New canal a lifeline for energy

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The Chinese businessman behind an ambitious plan to build a waterway across Nicaragua to rival the Panama Canal stressed on Tuesday that the new canal will serve as a lifeline for global energy trade when completed in 2020.

Wang Jing, 40, a Beijing native, said at a news conference that the $40 billion project would break ground in late 2014 and complete construction within six years.

Hong Kong-based HKND Group, an infrastructure development company wholly owned by Wang, will be responsible for financing the project before construction begins. But Wang said the project would also introduce global investors, and he has also been in touch with energy companies.

The new canal is expected to generate annual revenue of at least $5.5 billion, according to an initial estimate, because of the increasing Chinese demand for coal and oil in the region and the shift of US energy policy to more exports, Wang said.

Although the Panama Canal has invested $5.3 billion in an expansion project since 2007, Wang said it couldn't meet the growing maritime trade between East and West.

"The Nicaragua canal will be broader, deeper and will allow larger vessels to pass," Wang said, adding that the canal is designed for 400,000-ton-class vessels, compared with the Panama Canal, which only allows vessels with capacities below 150,000 tons.

"The canal will accommodate large LNG carriers and oil tankers from the United States and Venezuela heading toward China," said Lin Boqiang, director of the China Center for Energy Economic Research at Xiamen University.

US shale gas exports to China have little price advantage because of the high cost of getting around Cape Horn - the southernmost tip of South America - but a shortcut will boost the volume, he said.

"The new canal will become a lifeline in global energy trade," Lin said, adding that more imports from the Americas is also in line with China's strategy to diversify its foreign energy dependence on the Middle East.

"The canal will bring significant change to the global maritime trade. There will be vessels tailored for the Nicaragua Canal, and harbors renovated for these vessels," Wang said.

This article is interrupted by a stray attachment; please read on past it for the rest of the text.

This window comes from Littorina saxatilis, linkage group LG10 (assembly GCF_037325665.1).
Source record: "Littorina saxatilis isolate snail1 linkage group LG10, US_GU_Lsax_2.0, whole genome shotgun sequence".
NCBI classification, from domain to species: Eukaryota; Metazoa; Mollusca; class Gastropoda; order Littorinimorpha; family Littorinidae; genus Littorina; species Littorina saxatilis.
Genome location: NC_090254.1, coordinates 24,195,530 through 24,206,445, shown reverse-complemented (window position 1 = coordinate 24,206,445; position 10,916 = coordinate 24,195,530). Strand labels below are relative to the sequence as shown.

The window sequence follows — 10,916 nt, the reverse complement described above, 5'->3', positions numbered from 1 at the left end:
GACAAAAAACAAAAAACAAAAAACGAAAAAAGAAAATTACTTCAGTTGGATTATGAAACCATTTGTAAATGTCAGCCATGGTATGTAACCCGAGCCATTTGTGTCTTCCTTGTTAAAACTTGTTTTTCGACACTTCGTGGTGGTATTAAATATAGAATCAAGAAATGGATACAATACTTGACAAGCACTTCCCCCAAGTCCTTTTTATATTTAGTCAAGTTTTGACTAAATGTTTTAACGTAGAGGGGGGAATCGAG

On June 13, Nicaragua's Congress granted HKND Group exclusive rights in developing and managing the Nicaragua Canal and other potential projects, including port projects, free trade zones, airports and other infrastructure projects for up to 100 years.

Wang said he was given "a lot of guarantees and a lot of benefits" by the Nicaraguan government in land use and tax incentives.

The Ministry of Foreign Affairs said last week the canal development was the "independent behavior of a company", after the Ministry of Commerce warned of the potential risks of getting involved in local political disputes.

"We're grateful for the warning of the Ministry of Commerce - this is what a responsible government should do," Wang said, adding that the original blueprint of the canal has been altered to avoid potential territorial disputes.

But Liu Hui, an expert of American studies with the Chinese Academy of Social Sciences, said that the investment in the Latin American country should pay attention to local legal and political risks.

He gave an example of China's oil and railway investment in Venezuela, which met strong resistance from local unions.

Wang admitted that the project has political, financing and engineering risks, but said the fact that HKND Group stands out from other competitors was evidence of its thorough preparation.

HKND Group is working on the feasibility report with leading firms such as US-based McKinsey & Co, UK-based environmental consulting services provider ERM Group Inc and China Railway Construction Corp, China's biggest construction company.

"Legal papers are also being formulated, and there are no risks of violation at this stage," Wang said.

Besides his 40 percent stake in the Beijing Xinwei Telecom Technology Co, Wang said he also has mining investments with 100-ton gold reserves worth about $5 billion in two Southeast Asian countries. Wang's investment also involves an aerospace company, which is expected to be a future partner in the canal project.

Wang's canal investment may fulfill a century-old dream for Nicaragua, which has attempted to construct an inter-oceanic channel on several occasions since the mid-1800s.

Wang said the canal project will create more than 40,000 local jobs, and a job-training program has already begun.

"It is no longer a pure investment, it has become a milestone," Wang told reporters. "So I don't want it to become an international joke or an example of a failed overseas Chinese enterprise."

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